In this article, Dr. Douglas Lanska of the University of Wisconsin School of Medicine and Public Health and the Medical College of Wisconsin reviews the range of clinical syndromes occurring in both acquired and developmental cases and their associated pathophysiology.

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Spotlight on Kennedy disease

Kennedy disease is a rare, X-linked inherited, neurodegenerative disorder characterized by a progressive weakness of the proximal limbs and bulbar muscles, muscle atrophy, fasciculations (especially perioral), loss of reflexes, tremor, gynecomastia, and diabetes mellitus. It results from an excessive number of trinucleotide (CAG) repeats in the androgen receptor gene on the X chromosome. Due to its X-linked genetic association, males are predominantly affected. Particular clinical features and genetic testing can help distinguish Kennedy disease from amyotrophic lateral sclerosis. Patients with Kennedy disease generally live a normal lifespan, despite the fact there are no treatments currently available to halt the slow progression of the disorder.

In this updated article, Dr. Robert Pratt of the University of Colorado summarizes the latest research on Kennedy disease, with particular emphasis on insights into its natural history, pathophysiological mechanisms, and potential therapeutic strategies.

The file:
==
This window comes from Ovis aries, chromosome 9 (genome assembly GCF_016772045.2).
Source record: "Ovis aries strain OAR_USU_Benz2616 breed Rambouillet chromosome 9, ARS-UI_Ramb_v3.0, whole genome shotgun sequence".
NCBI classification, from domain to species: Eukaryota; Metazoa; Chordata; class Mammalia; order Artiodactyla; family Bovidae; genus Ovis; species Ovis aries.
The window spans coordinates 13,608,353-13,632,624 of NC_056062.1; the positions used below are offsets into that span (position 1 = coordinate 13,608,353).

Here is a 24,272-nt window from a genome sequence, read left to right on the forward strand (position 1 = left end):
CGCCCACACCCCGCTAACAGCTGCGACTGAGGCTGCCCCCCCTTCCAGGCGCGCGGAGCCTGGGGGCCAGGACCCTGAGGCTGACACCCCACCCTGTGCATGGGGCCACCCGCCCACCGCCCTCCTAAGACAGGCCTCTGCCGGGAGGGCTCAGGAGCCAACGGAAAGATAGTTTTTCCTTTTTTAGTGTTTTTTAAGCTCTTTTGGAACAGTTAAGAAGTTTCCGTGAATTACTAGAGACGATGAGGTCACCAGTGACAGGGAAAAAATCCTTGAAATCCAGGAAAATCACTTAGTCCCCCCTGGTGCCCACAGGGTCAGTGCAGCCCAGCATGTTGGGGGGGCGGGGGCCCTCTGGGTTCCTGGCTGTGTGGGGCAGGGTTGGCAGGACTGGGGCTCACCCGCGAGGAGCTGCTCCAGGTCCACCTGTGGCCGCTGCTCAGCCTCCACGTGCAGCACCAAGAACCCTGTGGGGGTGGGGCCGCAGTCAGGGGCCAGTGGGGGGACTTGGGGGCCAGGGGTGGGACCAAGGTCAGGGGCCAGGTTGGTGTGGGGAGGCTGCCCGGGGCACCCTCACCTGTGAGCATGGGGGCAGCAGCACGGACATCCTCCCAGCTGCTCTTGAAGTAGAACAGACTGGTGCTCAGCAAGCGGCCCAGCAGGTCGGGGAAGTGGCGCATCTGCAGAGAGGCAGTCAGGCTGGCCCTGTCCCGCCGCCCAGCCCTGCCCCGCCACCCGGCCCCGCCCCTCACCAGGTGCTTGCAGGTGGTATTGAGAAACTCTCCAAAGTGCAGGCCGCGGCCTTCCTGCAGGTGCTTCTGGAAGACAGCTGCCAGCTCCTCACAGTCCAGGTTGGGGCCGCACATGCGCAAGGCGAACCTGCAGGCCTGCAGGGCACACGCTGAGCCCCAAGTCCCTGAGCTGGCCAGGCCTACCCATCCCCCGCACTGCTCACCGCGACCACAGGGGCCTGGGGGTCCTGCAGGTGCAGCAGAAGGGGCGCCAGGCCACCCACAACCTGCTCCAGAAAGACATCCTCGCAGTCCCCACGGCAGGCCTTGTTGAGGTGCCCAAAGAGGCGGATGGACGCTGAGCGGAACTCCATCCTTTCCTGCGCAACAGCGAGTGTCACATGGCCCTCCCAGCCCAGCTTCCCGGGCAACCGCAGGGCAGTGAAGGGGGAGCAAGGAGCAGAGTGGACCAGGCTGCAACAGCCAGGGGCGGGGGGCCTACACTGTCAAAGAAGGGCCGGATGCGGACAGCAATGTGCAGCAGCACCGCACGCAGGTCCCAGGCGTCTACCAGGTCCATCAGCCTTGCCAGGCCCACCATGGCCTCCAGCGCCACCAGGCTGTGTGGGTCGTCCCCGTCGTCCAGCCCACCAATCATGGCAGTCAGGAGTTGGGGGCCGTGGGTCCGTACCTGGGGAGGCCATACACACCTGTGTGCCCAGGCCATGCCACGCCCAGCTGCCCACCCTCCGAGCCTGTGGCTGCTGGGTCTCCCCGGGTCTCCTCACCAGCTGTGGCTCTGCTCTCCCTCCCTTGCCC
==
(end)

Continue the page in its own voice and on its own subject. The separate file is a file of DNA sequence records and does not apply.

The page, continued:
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Spotlight on Neuroacanthocytosis

In this article, Dr. William Stamey of Mid Coast Hospital in Brunswick, Maine discusses neuroacanthocytosis, a neurologic syndrome characterized by a broad spectrum of movement disorders that often share acanthocytes on the blood smear. In addition to a variety of hyperkinetic and hypokinetic movement disorders, behavioral and cognitive disturbances are common features. An autosomal recessive disorder, chorea-acanthocytosis overlaps clinically with McLeod syndrome, which is inherited as an X-linked disorder. Neuroacanthocytosis must be considered in the differential diagnosis of patients presenting with movement disorders and behavioral or cognitive findings. Treatments, including deep brain stimulation, are met with various levels of success.

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Spotlight on Neurosurgical management of chronic pain